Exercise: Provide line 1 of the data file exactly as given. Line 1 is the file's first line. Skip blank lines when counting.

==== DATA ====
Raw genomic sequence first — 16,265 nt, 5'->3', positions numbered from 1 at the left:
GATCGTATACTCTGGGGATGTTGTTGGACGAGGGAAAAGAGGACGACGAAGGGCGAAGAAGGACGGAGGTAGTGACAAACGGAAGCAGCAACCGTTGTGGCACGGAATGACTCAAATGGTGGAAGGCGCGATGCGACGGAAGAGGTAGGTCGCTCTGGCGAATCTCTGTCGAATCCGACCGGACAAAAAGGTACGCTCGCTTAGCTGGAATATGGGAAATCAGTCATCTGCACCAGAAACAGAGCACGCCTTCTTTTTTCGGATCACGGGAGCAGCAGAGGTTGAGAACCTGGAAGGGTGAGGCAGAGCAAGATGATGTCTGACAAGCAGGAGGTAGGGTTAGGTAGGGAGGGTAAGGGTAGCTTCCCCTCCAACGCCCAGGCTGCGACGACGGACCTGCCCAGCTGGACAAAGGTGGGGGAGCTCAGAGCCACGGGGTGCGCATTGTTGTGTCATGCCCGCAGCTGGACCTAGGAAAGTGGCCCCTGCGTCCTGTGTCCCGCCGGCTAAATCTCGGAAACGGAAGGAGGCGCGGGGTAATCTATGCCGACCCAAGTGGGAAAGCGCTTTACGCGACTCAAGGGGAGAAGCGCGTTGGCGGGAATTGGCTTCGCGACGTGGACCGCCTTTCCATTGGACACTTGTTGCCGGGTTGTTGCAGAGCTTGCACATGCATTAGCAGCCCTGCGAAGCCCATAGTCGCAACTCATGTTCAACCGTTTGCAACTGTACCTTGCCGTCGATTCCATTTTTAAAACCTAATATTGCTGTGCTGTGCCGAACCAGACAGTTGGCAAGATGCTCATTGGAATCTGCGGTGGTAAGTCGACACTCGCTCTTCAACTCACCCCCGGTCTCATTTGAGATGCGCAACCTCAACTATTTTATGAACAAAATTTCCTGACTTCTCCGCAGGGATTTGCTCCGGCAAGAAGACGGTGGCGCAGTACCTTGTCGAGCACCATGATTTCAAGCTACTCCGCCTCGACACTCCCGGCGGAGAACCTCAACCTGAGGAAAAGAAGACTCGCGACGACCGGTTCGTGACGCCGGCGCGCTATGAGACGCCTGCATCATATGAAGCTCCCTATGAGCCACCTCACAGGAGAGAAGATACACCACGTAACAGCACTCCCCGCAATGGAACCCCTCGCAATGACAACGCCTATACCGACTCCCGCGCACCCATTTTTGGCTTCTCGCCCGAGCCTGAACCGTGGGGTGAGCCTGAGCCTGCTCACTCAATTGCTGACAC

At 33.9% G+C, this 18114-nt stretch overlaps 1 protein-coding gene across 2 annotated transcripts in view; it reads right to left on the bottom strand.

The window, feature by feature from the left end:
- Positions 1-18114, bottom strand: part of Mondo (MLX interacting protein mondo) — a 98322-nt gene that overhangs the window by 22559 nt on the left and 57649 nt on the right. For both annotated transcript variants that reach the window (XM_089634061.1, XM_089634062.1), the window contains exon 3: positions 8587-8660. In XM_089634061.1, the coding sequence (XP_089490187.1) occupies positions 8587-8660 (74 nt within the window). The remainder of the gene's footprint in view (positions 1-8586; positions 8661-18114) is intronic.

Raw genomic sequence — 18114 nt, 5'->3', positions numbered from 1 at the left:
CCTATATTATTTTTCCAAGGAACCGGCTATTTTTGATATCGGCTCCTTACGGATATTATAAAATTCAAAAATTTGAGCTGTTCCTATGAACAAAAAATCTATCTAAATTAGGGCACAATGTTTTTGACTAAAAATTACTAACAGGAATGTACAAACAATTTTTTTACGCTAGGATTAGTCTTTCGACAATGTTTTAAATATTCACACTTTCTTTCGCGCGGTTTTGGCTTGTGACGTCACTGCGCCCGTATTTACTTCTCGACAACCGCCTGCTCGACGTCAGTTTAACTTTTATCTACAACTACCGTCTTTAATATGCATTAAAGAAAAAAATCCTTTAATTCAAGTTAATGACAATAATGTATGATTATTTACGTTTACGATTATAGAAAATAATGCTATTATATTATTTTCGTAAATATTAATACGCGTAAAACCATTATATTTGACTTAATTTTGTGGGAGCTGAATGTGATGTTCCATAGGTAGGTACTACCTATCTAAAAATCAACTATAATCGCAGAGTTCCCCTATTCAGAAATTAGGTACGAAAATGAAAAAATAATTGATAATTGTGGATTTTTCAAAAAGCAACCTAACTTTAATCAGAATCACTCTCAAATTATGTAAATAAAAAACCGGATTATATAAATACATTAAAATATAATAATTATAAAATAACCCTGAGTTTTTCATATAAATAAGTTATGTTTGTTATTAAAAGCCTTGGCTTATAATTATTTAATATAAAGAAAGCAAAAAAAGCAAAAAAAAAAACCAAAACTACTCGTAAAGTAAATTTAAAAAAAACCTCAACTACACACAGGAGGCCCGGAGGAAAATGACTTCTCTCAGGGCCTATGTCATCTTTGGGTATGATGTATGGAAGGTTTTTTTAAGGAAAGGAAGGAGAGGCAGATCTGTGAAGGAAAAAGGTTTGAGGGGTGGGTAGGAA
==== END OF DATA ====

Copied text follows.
Raw genomic sequence first — 16,265 nt, 5'->3', positions numbered from 1 at the left: